The Business Reforms Action Plan (BRAP) report released a few days ago by the Centre, is a useful exercise for many reasons. This time, it is a report card on the implementation of 301 reform points in 15 regulatory areas spelt out in 2020. BRAP is a more decentralised avatar of the World Bank’s now-discontinued Ease of Doing Business report — the latter would do its country rankings on the basis of surveys in a clutch of major cities in countries, using 10 broad parameters, to arrive at its conclusions. As Commerce and Industries Minister Piyush Goyal observed on the occasion of the release, “Rather than ease of doing business being limited to a few areas, few cities and few businesses, we are seeing it being reflected across the country...” An exercise that began in an effort to boost ‘Make in India’ across 25 sectors, BRAP seems to have yielded some results. According to an August 2020 reference note on ‘Ease of Doing Business’, prepared by the Lok Sabha Secretariat, the performance of States has so far been monitored with respect to single window clearance systems, tax reforms, construction permits, environment and labour reforms, inspection reforms and judicial proceedings. Andhra Pradesh, Telangana, Jharkhand, Punjab and Chhattisgarh find a mention for the steps taken under some of these heads. In this time’s report, Andhra Pradesh, Gujarat, Telangana, Haryana, Karnataka, Punjab and Tamil Nadu emerged as the ‘top achievers’. Himachal Pradesh, Madhya Pradesh, Maharashtra, Odisha, Uttarakhand and Uttar Pradesh figure in the second rung of ‘achievers’. This report has done well to eschew rankings, which gives rise to allegations of political bias. It is hard to ascribe such motives to this BRAP report.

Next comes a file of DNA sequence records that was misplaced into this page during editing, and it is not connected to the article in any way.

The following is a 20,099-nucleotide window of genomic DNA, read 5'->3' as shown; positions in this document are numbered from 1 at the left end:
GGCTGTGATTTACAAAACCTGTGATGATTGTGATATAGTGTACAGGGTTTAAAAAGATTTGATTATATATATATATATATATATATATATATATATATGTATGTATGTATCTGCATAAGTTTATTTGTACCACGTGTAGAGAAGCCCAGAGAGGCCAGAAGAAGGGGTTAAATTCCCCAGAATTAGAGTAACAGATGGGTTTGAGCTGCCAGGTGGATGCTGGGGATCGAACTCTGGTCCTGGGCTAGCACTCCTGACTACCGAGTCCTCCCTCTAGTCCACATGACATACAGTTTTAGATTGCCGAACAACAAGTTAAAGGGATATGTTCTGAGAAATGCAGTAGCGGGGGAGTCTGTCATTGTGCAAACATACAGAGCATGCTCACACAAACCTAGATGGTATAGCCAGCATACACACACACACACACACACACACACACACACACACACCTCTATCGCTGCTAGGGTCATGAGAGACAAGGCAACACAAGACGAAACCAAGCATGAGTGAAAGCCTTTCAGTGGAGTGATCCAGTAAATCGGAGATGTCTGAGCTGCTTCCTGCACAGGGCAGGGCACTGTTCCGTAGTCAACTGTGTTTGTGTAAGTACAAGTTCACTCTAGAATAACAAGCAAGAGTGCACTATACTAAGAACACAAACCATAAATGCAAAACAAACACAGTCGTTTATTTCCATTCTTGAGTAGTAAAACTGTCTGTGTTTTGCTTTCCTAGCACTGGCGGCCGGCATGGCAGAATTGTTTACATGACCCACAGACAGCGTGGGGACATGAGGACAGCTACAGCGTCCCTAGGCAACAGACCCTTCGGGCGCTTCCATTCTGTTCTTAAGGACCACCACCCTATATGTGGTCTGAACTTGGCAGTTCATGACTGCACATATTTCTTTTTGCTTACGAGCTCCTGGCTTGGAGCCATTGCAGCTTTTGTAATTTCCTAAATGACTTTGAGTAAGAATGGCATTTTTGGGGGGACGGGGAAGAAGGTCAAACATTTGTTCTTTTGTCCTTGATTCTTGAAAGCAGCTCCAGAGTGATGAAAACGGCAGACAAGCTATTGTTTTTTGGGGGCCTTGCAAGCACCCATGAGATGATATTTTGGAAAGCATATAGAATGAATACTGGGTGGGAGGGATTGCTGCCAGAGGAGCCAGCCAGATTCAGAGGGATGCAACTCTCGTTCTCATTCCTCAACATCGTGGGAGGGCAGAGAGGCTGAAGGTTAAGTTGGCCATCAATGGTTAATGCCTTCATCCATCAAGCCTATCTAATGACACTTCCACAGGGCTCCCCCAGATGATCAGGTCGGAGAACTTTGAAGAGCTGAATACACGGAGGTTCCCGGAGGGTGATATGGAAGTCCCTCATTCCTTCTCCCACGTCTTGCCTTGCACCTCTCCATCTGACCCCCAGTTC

The report says it is based on ‘100 per cent feedback in multilingual format’. This time, the assessment areas include access to information, besides single window clearance, labour, environment, sectoral reforms and others. However, the weightage given to different factors, and the basis behind it, is not clear. Such a criticism has been voiced with respect to other indices, such as the NITI Aayog’s State Energy and Climate index. In order to ensure that cooperative federalism works in practice, it is important that these indices are drawn up with care and clarity. There is always scope for improvement, and a process of wide-ranging consultations towards this end will help. The imperfections of such indices are, however, a global problem, with the World Bank’s EoDB coming under a cloud. The BRAP can evolve as a worthy substitute, addressing concerns of all businesses, rural and urban, small and large.

However, it is not the only factor determining the attractiveness of a State as an investment destination. After 1991, the southern and western States have surged ahead as premier centres for industrial and services activity, with the northern and eastern States far behind — notwithstanding efforts across India to cut out red tape through application of technology. Surely, a broader institutional environment too plays a role here — in terms of day to day governance capacity, infrastructure, logistics, law and order, education and health systems, and above all, a climate of civic responsibility. A BRAP and institutional approach together can bridge the gap between States in terms of their business attractiveness.

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